I've been trying to use binding to a KeyPress/KeyRelease such that a particular function runs as long as the key is pressed and ceases when it is released. However, it seems like my major problem is that most keys are considered to continually activate as long as you hold them down... so my function either appears to start over and over again or sometimes immediately ends right after the key is first pressed. Does anyone have any advice?

That may be tough because a continuous key press is interpreted by your operating system as a repeated key press.

In elec eng., this problem is called 'key debouncing.' When I type here at the keyboard, the keyboard device (or its driver) has to decide whether my keypresses that last tens of milliseconds ... practically forever! ... are supposed to be single keypresses or multiple presses or press-and-hold.

The usual way to solve the problem in software is to put a flag or timer on the key.

The flag system is tied to events: if the action is supposed to take place on a single keypress, then set a flag when the action starts and clear it when the action stops. Here's one possibility:

class mywidget(Button):
   def __init__(self, master):
    .... 
        self.bind('<KeyPress-b>', do_bleah)
        self.bind('<KeyRelease-b>',reset_bleah)
        self.reset_bleah() # must initialize the flag!

   def print_bleah(self, event=None):
        if self.bleahOK:
             self.bleahOK = False
             self.set_up_bleah()
             # do other bleah-y stuff if needed
       else:
             self.continue_bleahing() 

   def reset_bleah(self, event=None):
       self.bleahOK = True

This way, the initial press sets up the action, but subsequent holding causes the action to continue. Basically, your function acts like two functions in one. It has one action on first keypress and a different action on key-holding.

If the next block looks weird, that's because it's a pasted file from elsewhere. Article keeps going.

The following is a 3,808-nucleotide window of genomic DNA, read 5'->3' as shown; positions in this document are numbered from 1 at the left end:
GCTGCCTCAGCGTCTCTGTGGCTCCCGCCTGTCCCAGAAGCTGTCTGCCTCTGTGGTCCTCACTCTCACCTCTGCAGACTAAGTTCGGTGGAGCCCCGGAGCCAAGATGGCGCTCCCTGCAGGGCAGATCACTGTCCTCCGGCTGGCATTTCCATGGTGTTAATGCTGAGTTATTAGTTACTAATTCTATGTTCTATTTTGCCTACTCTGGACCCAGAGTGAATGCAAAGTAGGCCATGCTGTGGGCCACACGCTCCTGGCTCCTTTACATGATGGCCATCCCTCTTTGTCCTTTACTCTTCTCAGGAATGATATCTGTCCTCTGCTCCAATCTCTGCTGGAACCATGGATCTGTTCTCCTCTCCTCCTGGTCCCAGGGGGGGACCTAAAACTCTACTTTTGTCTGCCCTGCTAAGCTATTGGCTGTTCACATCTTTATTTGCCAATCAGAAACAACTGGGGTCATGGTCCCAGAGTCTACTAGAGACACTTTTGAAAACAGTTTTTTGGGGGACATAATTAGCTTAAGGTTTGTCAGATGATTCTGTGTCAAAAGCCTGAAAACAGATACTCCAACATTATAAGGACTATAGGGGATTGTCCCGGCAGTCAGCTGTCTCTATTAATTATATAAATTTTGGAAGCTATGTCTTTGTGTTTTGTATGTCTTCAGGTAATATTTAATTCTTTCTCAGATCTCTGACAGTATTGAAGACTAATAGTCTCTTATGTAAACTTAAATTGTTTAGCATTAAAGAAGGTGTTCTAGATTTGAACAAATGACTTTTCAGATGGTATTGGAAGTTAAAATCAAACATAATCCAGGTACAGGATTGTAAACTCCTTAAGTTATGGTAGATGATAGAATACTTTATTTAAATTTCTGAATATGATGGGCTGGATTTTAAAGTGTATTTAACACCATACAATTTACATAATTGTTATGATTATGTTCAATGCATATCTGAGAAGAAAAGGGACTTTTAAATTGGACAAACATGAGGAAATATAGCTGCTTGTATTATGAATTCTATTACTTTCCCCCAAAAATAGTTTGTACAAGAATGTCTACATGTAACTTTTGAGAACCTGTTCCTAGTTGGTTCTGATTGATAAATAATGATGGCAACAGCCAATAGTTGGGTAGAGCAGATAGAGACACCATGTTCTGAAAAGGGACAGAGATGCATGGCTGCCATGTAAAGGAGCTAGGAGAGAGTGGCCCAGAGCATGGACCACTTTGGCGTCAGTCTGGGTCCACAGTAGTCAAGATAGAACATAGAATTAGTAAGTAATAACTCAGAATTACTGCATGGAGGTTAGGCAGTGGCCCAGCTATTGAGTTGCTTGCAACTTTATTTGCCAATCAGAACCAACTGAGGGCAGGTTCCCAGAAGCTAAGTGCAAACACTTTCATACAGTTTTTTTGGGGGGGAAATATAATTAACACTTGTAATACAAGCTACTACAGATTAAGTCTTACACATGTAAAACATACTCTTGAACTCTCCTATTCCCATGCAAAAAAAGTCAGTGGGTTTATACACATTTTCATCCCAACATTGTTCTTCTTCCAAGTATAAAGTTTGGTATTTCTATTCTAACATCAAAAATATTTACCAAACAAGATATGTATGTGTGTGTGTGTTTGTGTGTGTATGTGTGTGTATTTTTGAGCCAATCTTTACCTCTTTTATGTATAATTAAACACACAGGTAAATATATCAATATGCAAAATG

You may recognize the flag as similar to a lock as used in threaded programs.

A second way to solve this for real-time systems (like pygame) is to set a timer of sorts:

self.oldtime = 0
do_bleah(self,event=None):
   if time.time() - self.oldtime > LONGENOUGH:
      self.oldtime = time.time()
      set_up_bleah()
   else:
      continue_bleahing()

Here, you impose a delay by setting oldtime when the button is first pressed and requiring that the next registered press be at least LONGENOUGH later.

IMO, this might be quirky in a system like Tkinter where the results of your keypress might not be finished when time is up. So I would probably go for the flag system with Tkinter and the timer system with something like pygame.

Jeff

Okay, I've been testing out your advice with my code. Maybe I'm being thick, but so far it's just not working. Here's what I've got:

self.go = False

        self.innerframe = Frame(frame)
        self.innerframe.bind('<a>', self.showJudgments)
        self.innerframe.bind('<KeyRelease-a>', self.makeChoice)
        self.innerframe.pack(expand=YES, fill=BOTH)
        self.innerframe.focus_force()

    def showJudgments(self, event=None):
        if self.go == False:
            self.go = True
            self.showJudgmentsA()
        else: 
            self.keepShowing()
            
    def keepShowing(self):
        print 'a key being pressed'

Yet what happens when I hold the 'a' key is that both showJudgmentsA and makeChoice immediately get called over and over again, and keepShowing never gets called. I just don't get it.

Odd. Here's a full working version:

from Tkinter import *

class MyFrame(Frame):

    def __init__(self, master):
        Frame.__init__(self, master)
        self.go = False

        self.bind('<a>', self.showJudgments)
        self.bind('<KeyRelease-a>', self.makeChoice)
        self.pack(expand=YES, fill=BOTH)
        self.focus_force()

    def showJudgments(self, event=None):
        if self.go == False:
            self.go = True
            self.showJudgmentsA()
        else: 
            self.keepShowing()
            
    def keepShowing(self):
        print 'a key being pressed'

    def showJudgmentsA(self):
        print "key-press started"

    def makeChoice(self, event=None):
        print "choice made"
        self.go = False


mainw = Tk()
mainw.f = MyFrame(mainw)
mainw.f.grid()
mainw.mainloop()

with output

>>> 
key-press started       # pressed 'a' here
a key being pressed
a key being pressed
a key being pressed
a key being pressed
a key being pressed
a key being pressed
a key being pressed
a key being pressed
a key being pressed
a key being pressed
a key being pressed
a key being pressed
a key being pressed
a key being pressed
a key being pressed
a key being pressed
a key being pressed
choice made            # let go here
key-press started     # next press here
a key being pressed